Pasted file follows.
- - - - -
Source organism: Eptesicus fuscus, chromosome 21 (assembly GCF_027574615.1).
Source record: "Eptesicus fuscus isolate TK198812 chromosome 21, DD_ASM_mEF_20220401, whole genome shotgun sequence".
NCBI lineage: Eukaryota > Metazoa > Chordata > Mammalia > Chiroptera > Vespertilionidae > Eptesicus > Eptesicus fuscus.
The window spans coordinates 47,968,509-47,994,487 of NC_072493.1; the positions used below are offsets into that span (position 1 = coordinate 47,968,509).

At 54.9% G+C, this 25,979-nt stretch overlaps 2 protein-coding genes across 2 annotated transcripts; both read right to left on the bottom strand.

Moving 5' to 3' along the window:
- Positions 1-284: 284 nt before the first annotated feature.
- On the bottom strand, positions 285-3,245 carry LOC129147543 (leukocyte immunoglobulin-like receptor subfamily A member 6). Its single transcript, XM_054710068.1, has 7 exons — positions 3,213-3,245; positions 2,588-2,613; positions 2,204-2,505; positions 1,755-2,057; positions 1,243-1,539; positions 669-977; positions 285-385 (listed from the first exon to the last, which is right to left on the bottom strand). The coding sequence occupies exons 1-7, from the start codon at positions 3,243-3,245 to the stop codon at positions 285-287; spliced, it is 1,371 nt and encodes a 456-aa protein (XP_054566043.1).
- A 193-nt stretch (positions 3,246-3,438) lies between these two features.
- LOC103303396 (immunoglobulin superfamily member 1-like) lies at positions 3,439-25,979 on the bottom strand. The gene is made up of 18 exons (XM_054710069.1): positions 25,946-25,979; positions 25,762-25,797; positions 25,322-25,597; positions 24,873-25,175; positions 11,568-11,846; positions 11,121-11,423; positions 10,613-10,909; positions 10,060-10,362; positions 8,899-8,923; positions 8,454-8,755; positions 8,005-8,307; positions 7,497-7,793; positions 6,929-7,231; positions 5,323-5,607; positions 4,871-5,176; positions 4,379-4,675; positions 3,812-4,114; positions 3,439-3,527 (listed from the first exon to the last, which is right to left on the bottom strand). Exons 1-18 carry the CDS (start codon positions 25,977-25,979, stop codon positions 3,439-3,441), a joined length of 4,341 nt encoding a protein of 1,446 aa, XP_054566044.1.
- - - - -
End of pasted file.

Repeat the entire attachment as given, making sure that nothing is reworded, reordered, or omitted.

Source organism: Eptesicus fuscus, chromosome 21 (assembly GCF_027574615.1).
Source record: "Eptesicus fuscus isolate TK198812 chromosome 21, DD_ASM_mEF_20220401, whole genome shotgun sequence".
NCBI lineage: Eukaryota > Metazoa > Chordata > Mammalia > Chiroptera > Vespertilionidae > Eptesicus > Eptesicus fuscus.
The window spans coordinates 47,968,509-47,994,487 of NC_072493.1; the positions used below are offsets into that span (position 1 = coordinate 47,968,509).

At 54.9% G+C, this 25,979-nt stretch overlaps 2 protein-coding genes across 2 annotated transcripts; both read right to left on the bottom strand.

Moving 5' to 3' along the window:
- Positions 1-284: 284 nt before the first annotated feature.
- On the bottom strand, positions 285-3,245 carry LOC129147543 (leukocyte immunoglobulin-like receptor subfamily A member 6). Its single transcript, XM_054710068.1, has 7 exons — positions 3,213-3,245; positions 2,588-2,613; positions 2,204-2,505; positions 1,755-2,057; positions 1,243-1,539; positions 669-977; positions 285-385 (listed from the first exon to the last, which is right to left on the bottom strand). The coding sequence occupies exons 1-7, from the start codon at positions 3,243-3,245 to the stop codon at positions 285-287; spliced, it is 1,371 nt and encodes a 456-aa protein (XP_054566043.1).
- A 193-nt stretch (positions 3,246-3,438) lies between these two features.
- LOC103303396 (immunoglobulin superfamily member 1-like) lies at positions 3,439-25,979 on the bottom strand. The gene is made up of 18 exons (XM_054710069.1): positions 25,946-25,979; positions 25,762-25,797; positions 25,322-25,597; positions 24,873-25,175; positions 11,568-11,846; positions 11,121-11,423; positions 10,613-10,909; positions 10,060-10,362; positions 8,899-8,923; positions 8,454-8,755; positions 8,005-8,307; positions 7,497-7,793; positions 6,929-7,231; positions 5,323-5,607; positions 4,871-5,176; positions 4,379-4,675; positions 3,812-4,114; positions 3,439-3,527 (listed from the first exon to the last, which is right to left on the bottom strand). Exons 1-18 carry the CDS (start codon positions 25,977-25,979, stop codon positions 3,439-3,441), a joined length of 4,341 nt encoding a protein of 1,446 aa, XP_054566044.1.